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Author Focus: Poet Nikki Grimes

December 7, 2015

Poet Nikki Grimes features vibrant and self-assured African American girls in her books. Grimes’ depictions of friendship, community, and family are wonderful to behold.

As we have written on several occasions, it is important that children see themselves, and others different from them, in the books they read. In other words, representation matters. Today I want to share the work of Nikki Grimes, who features vibrant and self-assured African Americans girls in her children’s books. Grimes’ depictions of friendship, community, and family are wonderful to behold.

Friendship is the central theme in Grimes’ Danitra Brown trilogy: Meet Danitra Brown, Danitra Brown Leaves Town, and Danitra Brown, Class Clown. Grimes is primarily a poet: all three books, as well as many of her other works, are written in verse. 

In Meet Danitra Brown, narrator Zuri Jackson (Danitra's best friend) tells us that Danitra Brown is “the most splendiferous girl in town.” Danitra is courageous, independent, and confident. She “doesn’t mind what people say,” even if they call her “Coke-bottle Brown” because of her thick glasses. Danitra wears purple every day because of the stories her mother has told her about the “queens in Timbuktu” who “all wore purple-never red or green or blue” (what a lovely nod to the power of stories and representation!). Danitra and Zuri are close friends: they ride bikes together, and share ice cream and stories.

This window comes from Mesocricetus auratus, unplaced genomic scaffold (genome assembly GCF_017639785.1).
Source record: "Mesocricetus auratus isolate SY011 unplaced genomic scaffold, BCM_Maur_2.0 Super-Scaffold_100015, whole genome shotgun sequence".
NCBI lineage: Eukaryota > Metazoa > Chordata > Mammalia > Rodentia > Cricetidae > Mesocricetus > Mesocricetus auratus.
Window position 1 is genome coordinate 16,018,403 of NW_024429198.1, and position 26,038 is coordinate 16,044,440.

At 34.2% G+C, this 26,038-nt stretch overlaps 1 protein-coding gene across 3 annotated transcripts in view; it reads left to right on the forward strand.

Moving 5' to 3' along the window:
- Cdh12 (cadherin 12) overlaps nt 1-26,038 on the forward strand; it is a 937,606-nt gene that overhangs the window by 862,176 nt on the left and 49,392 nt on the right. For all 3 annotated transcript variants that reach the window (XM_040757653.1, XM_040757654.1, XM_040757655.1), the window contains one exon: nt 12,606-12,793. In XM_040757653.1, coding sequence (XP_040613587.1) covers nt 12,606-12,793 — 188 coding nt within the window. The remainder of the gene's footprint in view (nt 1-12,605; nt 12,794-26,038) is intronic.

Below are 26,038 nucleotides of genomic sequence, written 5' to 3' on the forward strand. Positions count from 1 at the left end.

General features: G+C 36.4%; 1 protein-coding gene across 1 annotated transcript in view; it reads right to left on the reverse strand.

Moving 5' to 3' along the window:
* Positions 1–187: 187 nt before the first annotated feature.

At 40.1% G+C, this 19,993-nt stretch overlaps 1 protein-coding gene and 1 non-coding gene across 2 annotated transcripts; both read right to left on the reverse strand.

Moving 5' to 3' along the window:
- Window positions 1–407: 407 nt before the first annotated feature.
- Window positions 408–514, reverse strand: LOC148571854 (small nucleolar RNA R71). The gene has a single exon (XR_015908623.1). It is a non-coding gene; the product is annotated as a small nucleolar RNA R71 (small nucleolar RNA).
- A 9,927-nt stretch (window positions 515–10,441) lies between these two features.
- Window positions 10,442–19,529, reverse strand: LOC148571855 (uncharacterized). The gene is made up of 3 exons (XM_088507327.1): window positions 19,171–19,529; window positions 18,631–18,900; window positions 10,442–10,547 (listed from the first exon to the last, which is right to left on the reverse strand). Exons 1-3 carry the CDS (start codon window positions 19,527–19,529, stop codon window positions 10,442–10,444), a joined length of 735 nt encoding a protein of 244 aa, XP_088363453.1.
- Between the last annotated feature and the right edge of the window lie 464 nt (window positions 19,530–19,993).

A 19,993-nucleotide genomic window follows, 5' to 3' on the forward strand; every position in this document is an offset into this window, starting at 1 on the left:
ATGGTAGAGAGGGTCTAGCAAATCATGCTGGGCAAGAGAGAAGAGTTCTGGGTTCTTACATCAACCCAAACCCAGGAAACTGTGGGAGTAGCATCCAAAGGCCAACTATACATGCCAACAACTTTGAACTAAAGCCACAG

When summer comes, however, Danitra leaves town to visit relatives. Zuri is sad, but makes a new friend. Nina from the neighborhood and Zuri play handball “against the corner drugstore wall/wearing a hole in the bricks.” Zuri nevertheless misses her friend. One day a letter arrives from Danitra, and the two girls begin exchanging letters about their summers in the country and city, chasing fireflies and dancing at a block party.

In the last book of the trilogy, Zuri and Danitra are reunited and a new school year soon begins.  Zuri is apprehensive, but Danitra “hops in, grinning” and everything is better. Danitra continually encourages her friend Zuri: to raise her head high when explaining the meaning of her name (“My name means beautiful/wonderful, good. /Anyone with a half a brain/would steal it, if she could.”) and to not give up when math gets hard. Danitra also distracts the class with a twirling, jumping, stomping dance when a note revealing Zuri’s crush on a boy gets intercepted. She is indeed a “matchless friend.” The friendship between Zuri and Danitra is to be emulated, and Danitra’s confidence and fearlessness is an example for all young girls.

Be sure to check out some of Grimes’ other picture books, such as When Gorilla Goes Walking and Poems in the Attic. Grimes has also written many titles for older children, available at the Library. Take time to explore her website; there is biographical information, news about her speaking engagements, and more.

Klem-Mari Cajigas

Klem-Marí Cajigas

In a former life, Klem-Marí was a Religious Studies scholar. She much prefers being the Family Literacy Coordinator for Bringing Books to Life! She wants you to read and share books with the children in your life, and for those children to see you to read as well. Originally from Puerto Rico, Klem-Marí also enjoys her cat, baking, yoga, and the works of Octavia Butler.